Newspaper article THE JOURNAL RECORD

Tulsa's Circle Cinema Foundation to Start Fundraising Effort for Renovations

Newspaper article THE JOURNAL RECORD

Tulsa's Circle Cinema Foundation to Start Fundraising Effort for Renovations

Article excerpt

The Circle Cinema Foundation is pursuing a mid-April funding campaign to finally complete its historic 1928 theater.

With the back wall, ceiling and dividing wall finished in December by Jenks contractor L.D. Kerns, the Circle Cinema Foundation needs to install interior finishes on the lobby and two small theaters. That ranges from the carpet, walls and seats to the screens, projection and sound equipment, as well as other infrastructure demands.

The total package carries an estimated $850,000 price tag, although the foundation has some in-kind contribution commitments from local companies that could reduce that. To further control costs, Executive Director Stephanie LaFevers said foundation officials are considering a phased approach, starting perhaps with just the middle theater.

LaFevers said several planned amenities may also be put on hold, from restoring the Circle's original pipe organ to installing wireless Internet and other audiovisual communications systems intended to heighten the four-employee Circle's conference and instructional capabilities.

"We're trying to chisel down our numbers as much as we can to find out exactly what we need initially," said LaFevers. "Later on we can add some of the extras, the technology and some enhancements.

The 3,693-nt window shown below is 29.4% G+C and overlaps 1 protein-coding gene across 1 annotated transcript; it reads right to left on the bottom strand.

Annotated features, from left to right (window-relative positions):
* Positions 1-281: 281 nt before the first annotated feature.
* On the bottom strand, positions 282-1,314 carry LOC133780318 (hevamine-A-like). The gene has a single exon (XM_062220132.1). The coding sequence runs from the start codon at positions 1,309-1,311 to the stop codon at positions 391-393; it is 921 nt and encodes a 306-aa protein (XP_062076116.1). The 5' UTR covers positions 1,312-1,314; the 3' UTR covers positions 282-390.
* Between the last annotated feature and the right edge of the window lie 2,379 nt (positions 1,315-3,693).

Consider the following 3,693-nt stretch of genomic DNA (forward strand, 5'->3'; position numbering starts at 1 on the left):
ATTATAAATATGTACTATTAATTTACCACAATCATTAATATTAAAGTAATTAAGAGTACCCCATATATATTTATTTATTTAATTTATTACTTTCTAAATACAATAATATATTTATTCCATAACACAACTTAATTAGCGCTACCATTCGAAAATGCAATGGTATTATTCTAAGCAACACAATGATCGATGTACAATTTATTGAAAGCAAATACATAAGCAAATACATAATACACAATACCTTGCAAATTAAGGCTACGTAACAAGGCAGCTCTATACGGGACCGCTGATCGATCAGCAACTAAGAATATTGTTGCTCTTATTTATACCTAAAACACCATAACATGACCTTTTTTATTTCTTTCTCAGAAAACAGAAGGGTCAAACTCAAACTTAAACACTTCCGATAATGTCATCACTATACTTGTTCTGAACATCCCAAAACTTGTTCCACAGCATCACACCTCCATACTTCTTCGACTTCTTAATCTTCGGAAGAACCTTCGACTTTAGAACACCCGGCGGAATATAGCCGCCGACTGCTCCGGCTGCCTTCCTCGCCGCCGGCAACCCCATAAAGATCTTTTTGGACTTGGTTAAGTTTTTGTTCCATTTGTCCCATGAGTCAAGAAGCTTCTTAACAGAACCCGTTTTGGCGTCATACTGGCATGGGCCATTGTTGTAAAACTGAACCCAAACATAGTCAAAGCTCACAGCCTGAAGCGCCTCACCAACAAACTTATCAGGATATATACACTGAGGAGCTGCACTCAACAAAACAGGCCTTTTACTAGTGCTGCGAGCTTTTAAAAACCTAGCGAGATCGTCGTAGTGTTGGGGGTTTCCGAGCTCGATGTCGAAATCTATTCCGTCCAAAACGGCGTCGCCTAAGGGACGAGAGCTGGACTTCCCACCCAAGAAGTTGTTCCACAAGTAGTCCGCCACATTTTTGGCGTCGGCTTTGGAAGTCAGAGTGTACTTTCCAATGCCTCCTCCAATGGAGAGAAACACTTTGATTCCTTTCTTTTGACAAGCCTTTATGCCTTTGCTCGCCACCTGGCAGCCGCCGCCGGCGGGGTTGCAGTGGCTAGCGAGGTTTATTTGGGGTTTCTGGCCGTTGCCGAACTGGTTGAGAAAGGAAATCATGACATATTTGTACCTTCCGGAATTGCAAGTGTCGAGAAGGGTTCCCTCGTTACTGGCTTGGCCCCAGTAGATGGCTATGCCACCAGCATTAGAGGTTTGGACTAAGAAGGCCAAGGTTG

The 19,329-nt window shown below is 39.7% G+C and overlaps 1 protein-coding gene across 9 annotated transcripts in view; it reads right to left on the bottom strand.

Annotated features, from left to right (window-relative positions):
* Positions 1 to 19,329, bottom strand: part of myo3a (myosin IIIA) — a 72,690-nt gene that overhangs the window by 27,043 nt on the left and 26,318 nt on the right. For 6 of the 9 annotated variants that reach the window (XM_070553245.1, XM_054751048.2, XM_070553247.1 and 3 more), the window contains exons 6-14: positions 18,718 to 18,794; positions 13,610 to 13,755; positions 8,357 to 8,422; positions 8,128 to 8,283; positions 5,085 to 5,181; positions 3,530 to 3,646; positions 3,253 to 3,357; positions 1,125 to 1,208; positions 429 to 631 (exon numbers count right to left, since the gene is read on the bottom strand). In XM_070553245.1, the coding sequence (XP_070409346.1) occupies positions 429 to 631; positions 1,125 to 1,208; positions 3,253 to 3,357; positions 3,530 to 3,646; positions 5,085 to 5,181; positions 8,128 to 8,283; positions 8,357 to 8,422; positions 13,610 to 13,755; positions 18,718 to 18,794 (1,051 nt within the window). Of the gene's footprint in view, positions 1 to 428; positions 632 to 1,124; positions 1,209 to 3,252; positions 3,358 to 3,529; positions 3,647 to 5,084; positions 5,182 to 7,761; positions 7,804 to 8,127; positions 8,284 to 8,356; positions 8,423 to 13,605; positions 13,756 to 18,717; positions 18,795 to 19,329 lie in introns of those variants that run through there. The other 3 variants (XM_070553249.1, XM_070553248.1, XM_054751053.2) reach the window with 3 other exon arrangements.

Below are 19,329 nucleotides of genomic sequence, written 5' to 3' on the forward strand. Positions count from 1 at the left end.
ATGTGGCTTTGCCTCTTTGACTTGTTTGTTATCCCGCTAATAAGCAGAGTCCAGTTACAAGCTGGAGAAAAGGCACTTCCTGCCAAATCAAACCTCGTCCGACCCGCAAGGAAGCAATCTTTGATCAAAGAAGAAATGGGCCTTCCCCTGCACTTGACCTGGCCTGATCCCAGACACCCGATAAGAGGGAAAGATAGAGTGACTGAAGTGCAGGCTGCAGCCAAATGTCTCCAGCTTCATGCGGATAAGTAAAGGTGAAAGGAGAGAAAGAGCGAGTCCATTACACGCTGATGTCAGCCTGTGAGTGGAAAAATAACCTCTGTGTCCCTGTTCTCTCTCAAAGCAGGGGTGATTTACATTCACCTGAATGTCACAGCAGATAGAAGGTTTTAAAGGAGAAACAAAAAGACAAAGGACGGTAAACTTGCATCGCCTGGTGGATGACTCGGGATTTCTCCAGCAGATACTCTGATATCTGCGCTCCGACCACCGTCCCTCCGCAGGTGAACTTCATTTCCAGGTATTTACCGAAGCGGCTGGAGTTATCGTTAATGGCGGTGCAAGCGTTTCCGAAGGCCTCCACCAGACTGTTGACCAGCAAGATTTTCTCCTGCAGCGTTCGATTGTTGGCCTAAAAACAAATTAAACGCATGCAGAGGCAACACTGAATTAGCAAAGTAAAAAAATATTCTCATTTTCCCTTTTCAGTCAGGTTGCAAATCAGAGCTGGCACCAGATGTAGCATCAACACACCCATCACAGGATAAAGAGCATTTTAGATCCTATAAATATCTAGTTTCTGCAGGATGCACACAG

"We want to get another screen or both of those screens open as soon as possible," she said. "We have so many films out there to bring to Tulsa and we're kind of limited by the fact that we only have one major screen right now."

Adding the screen would not only increase the three to five titles Circle Cinema can display each week, but it would more than double the venue size and seating capacity that has limited the foundation to averaging about $500,000 of annual revenue.

"If we had more screens, we can bring potentially bigger, better films, although what we have now we think is very good programming," she said. "But we'll be able to keep films longer. If we had another screen, we'd probably still be showing The King's Speech. It did very well in Tulsa."

The middle theater evolved from a 2006 contractor problem that damaged the theater's back wall and ceiling, ending efforts to restore the historic Circle Cinema. …

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